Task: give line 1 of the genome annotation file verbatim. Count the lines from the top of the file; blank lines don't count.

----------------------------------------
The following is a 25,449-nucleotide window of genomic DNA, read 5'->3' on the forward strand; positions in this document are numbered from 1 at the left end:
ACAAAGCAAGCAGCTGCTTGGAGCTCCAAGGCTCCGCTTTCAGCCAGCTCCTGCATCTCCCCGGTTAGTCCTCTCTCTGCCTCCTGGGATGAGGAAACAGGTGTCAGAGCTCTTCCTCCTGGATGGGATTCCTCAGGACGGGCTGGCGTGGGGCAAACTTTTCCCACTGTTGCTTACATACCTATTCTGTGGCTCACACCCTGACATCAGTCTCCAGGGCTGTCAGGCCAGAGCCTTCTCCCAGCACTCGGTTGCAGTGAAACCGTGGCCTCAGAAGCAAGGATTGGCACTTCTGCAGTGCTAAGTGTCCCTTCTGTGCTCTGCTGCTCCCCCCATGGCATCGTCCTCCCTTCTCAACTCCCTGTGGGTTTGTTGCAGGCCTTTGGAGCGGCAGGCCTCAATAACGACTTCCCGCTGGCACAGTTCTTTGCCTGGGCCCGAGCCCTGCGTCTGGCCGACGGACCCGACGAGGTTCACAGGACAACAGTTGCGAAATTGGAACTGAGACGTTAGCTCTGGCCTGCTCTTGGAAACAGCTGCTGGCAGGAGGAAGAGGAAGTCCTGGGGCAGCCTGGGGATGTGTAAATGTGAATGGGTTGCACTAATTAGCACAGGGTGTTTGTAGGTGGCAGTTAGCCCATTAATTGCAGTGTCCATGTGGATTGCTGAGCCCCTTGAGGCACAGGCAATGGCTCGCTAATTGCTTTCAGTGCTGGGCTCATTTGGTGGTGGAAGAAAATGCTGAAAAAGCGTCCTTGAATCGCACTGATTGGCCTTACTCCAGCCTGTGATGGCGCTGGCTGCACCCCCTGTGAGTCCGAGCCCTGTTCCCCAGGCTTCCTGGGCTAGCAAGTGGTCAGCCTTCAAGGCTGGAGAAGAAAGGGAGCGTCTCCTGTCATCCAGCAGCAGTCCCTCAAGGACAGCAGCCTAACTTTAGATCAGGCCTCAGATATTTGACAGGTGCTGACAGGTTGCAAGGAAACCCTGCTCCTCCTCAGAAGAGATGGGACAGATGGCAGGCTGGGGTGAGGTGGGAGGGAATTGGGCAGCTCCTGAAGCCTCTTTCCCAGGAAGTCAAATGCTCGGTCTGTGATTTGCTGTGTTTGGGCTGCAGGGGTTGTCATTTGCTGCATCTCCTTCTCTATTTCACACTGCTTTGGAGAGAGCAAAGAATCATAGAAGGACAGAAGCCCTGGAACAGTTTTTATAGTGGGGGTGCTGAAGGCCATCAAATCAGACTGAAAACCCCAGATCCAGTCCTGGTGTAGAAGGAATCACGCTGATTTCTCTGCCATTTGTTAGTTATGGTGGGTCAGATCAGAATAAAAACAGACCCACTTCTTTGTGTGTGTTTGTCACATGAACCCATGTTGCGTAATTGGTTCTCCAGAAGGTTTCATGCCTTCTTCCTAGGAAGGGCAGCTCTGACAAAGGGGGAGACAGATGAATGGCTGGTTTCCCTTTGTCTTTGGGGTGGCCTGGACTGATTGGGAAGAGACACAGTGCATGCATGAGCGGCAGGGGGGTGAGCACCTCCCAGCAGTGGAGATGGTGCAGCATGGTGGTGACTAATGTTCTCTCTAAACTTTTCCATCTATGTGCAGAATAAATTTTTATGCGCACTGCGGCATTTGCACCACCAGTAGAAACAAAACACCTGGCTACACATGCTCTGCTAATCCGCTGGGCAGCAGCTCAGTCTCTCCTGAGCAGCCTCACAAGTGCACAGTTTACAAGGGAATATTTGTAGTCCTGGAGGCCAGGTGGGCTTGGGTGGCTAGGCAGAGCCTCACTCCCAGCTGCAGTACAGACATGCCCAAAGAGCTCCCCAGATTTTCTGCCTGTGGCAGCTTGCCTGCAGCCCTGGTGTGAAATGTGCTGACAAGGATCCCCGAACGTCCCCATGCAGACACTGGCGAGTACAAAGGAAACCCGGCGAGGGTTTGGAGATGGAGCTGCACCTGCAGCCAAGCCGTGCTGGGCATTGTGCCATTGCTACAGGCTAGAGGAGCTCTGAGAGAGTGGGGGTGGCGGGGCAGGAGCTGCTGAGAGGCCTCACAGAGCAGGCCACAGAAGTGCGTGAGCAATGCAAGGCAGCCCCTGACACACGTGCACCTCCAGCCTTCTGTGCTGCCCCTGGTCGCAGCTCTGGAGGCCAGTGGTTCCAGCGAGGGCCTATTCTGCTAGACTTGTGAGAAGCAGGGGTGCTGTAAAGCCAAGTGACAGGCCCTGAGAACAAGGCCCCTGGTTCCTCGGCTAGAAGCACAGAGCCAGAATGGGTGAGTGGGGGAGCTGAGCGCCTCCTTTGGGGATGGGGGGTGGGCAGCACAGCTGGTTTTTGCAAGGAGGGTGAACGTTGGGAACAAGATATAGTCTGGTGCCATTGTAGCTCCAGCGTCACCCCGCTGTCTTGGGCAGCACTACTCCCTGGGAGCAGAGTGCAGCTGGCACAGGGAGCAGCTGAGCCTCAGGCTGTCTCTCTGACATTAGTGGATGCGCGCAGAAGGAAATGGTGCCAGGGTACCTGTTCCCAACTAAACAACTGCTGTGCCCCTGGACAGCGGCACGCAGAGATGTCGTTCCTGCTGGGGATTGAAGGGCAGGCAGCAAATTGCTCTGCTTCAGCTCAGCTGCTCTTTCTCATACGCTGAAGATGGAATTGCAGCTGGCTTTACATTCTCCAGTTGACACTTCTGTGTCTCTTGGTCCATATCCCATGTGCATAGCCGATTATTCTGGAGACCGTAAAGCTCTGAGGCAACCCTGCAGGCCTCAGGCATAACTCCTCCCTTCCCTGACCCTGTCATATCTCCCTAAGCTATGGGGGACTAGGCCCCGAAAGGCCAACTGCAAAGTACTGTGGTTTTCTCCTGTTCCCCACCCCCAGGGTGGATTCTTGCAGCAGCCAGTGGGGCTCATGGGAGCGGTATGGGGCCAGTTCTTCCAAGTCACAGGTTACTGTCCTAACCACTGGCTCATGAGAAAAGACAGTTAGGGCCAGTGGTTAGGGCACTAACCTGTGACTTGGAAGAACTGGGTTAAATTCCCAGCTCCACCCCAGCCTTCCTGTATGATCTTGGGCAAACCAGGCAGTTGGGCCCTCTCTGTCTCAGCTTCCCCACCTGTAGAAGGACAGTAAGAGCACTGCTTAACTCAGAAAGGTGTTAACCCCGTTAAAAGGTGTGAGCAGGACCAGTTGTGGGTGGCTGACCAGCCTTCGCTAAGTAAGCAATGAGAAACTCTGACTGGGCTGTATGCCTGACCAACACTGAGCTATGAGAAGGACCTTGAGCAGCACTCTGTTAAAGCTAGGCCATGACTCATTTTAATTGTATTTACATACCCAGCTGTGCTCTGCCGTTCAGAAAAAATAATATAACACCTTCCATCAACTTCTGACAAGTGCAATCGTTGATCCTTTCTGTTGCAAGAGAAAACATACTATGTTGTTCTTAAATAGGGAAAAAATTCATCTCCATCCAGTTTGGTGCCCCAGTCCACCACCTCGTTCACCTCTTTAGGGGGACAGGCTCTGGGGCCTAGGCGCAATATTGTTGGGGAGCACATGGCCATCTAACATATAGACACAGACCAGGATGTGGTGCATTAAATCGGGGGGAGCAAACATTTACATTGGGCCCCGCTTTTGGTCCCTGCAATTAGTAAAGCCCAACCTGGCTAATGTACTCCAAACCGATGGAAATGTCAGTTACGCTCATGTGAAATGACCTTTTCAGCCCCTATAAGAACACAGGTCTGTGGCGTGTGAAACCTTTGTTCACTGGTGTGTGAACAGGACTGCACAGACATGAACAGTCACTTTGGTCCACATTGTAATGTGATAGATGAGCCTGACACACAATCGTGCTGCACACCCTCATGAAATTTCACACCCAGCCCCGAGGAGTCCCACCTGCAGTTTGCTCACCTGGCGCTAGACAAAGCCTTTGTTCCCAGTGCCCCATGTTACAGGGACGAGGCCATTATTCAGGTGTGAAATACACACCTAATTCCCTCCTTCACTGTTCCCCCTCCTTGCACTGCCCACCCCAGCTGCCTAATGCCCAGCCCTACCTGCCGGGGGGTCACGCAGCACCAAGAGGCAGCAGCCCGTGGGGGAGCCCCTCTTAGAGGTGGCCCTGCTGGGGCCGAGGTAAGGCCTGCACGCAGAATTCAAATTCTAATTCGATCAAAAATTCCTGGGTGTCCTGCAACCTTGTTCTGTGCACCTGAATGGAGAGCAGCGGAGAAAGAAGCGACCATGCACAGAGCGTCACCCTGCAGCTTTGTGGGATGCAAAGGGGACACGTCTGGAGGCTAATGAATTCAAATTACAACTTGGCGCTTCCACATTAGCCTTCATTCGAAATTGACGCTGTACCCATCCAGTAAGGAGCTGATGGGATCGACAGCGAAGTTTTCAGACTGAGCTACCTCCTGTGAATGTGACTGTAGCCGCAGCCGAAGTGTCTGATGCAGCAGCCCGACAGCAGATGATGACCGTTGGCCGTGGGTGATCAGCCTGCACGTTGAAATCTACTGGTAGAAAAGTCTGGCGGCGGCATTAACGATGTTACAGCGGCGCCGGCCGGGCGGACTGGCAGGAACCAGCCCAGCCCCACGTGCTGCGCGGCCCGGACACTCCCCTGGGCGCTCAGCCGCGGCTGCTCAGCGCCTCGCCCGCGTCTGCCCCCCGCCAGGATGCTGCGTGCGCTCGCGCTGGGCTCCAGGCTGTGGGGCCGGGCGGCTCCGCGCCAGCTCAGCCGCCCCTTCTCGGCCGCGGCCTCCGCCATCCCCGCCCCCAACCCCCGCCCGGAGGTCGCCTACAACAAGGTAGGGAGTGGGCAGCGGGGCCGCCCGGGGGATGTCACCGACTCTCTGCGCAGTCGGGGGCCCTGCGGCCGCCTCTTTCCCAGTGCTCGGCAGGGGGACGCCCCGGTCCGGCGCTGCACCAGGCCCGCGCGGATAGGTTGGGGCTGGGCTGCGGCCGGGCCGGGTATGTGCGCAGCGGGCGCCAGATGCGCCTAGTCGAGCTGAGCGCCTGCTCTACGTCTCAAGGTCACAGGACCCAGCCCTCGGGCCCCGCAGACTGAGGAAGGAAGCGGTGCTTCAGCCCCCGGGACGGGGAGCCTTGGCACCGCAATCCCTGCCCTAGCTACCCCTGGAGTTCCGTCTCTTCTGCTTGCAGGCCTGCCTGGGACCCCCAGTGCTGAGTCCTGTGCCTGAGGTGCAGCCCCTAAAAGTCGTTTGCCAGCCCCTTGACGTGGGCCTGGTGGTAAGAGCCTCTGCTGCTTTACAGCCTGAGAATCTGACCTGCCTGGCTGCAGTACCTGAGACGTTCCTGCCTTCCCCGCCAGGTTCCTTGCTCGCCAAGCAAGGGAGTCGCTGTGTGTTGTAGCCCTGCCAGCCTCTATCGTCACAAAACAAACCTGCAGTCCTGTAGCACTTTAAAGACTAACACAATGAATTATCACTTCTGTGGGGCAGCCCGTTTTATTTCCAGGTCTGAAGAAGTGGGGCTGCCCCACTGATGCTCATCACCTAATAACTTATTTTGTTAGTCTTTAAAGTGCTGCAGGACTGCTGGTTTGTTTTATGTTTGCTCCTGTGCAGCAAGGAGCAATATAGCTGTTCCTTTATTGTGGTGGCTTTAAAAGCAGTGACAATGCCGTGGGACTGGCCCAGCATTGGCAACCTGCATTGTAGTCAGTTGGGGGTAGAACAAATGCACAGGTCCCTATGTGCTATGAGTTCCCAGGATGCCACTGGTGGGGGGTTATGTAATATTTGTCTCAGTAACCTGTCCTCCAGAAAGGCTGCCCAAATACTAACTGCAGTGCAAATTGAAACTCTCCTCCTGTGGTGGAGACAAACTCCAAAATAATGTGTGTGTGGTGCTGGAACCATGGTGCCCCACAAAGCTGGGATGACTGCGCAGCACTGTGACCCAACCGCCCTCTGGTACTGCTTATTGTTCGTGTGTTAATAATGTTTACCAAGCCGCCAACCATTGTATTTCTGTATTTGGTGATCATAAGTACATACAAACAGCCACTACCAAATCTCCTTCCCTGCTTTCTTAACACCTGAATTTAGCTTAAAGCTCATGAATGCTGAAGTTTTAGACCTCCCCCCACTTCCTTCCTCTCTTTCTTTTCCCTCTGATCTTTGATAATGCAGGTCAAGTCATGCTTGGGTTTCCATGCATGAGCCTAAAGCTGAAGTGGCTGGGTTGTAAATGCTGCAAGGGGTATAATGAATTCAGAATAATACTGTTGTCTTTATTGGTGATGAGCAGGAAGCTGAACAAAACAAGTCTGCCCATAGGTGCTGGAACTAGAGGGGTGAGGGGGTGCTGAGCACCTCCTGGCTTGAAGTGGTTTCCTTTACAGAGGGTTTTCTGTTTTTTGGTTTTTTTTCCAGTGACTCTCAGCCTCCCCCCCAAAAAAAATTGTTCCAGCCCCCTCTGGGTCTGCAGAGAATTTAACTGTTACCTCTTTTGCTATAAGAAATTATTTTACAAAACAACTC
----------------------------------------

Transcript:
The following is a 25,449-nucleotide window of genomic DNA, read 5'->3' on the forward strand; positions in this document are numbered from 1 at the left end: